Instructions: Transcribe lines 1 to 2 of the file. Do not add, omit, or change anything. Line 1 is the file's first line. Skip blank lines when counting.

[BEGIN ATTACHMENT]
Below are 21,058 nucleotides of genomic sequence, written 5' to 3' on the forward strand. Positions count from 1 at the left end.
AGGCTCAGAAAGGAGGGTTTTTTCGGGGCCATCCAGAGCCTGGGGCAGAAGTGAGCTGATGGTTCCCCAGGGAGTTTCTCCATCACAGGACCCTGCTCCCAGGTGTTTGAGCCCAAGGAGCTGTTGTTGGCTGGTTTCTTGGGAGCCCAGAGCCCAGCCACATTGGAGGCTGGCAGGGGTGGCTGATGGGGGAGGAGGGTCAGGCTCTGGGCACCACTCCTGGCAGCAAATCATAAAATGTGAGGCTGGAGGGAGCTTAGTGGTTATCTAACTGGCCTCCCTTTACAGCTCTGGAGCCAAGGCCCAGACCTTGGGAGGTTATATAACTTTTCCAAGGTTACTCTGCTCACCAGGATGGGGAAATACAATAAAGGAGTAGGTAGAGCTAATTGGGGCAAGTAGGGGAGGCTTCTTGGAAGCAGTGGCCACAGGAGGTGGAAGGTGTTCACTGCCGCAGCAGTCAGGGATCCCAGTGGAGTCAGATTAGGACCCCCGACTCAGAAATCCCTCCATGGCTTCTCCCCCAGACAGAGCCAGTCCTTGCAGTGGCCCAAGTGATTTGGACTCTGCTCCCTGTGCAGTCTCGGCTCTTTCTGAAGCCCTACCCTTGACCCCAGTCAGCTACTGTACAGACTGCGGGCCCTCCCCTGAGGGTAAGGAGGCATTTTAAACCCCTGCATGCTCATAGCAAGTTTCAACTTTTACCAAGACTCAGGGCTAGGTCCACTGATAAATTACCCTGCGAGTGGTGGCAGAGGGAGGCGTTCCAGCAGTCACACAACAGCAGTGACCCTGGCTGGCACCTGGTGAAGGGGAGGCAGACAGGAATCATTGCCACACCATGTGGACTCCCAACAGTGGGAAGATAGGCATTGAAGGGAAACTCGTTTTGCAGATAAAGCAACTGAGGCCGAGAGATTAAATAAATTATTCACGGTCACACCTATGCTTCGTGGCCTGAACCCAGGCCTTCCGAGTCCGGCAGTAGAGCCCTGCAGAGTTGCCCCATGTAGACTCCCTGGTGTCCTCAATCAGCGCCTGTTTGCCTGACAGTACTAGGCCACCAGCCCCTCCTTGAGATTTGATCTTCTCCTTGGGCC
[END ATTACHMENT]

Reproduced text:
Below are 21,058 nucleotides of genomic sequence, written 5' to 3' on the forward strand. Positions count from 1 at the left end.
AGGCTCAGAAAGGAGGGTTTTTTCGGGGCCATCCAGAGCCTGGGGCAGAAGTGAGCTGATGGTTCCCCAGGGAGTTTCTCCATCACAGGACCCTGCTCCCAGGTGTTTGAGCCCAAGGAGCTGTTGTTGGCTGGTTTCTTGGGAGCCCAGAGCCCAGCCACATTGGAGGCTGGCAGGGGTGGCTGATGGGGGAGGAGGGTCAGGCTCTGGGCACCACTCCTGGCAGCAAATCATAAAATGTGAGGCTGGAGGGAGCTTAGTGGTTATCTAACTGGCCTCCCTTTACAGCTCTGGAGCCAAGGCCCAGACCTTGGGAGGTTATATAACTTTTCCAAGGTTACTCTGCTCACCAGGATGGGGAAATACAATAAAGGAGTAGGTAGAGCTAATTGGGGCAAGTAGGGGAGGCTTCTTGGAAGCAGTGGCCACAGGAGGTGGAAGGTGTTCACTGCCGCAGCAGTCAGGGATCCCAGTGGAGTCAGATTAGGACCCCCGACTCAGAAATCCCTCCATGGCTTCTCCCCCAGACAGAGCCAGTCCTTGCAGTGGCCCAAGTGATTTGGACTCTGCTCCCTGTGCAGTCTCGGCTCTTTCTGAAGCCCTACCCTTGACCCCAGTCAGCTACTGTACAGACTGCGGGCCCTCCCCTGAGGGTAAGGAGGCATTTTAAACCCCTGCATGCTCATAGCAAGTTTCAACTTTTACCAAGACTCAGGGCTAGGTCCACTGATAAATTACCCTGCGAGTGGTGGCAGAGGGAGGCGTTCCAGCAGTCACACAACAGCAGTGACCCTGGCTGGCACCTGGTGAAGGGGAGGCAGACAGGAATCATTGCCACACCATGTGGACTCCCAACAGTGGGAAGATAGGCATTGAAGGGAAACTCGTTTTGCAGATAAAGCAACTGAGGCCGAGAGATTAAATAAATTATTCACGGTCACACCTATGCTTCGTGGCCTGAACCCAGGCCTTCCGAGTCCGGCAGTAGAGCCCTGCAGAGTTGCCCCATGTAGACTCCCTGGTGTCCTCAATCAGCGCCTGTTTGCCTGACAGTACTAGGCCACCAGCCCCTCCTTGAGATTTGATCTTCTCCTTGGGCC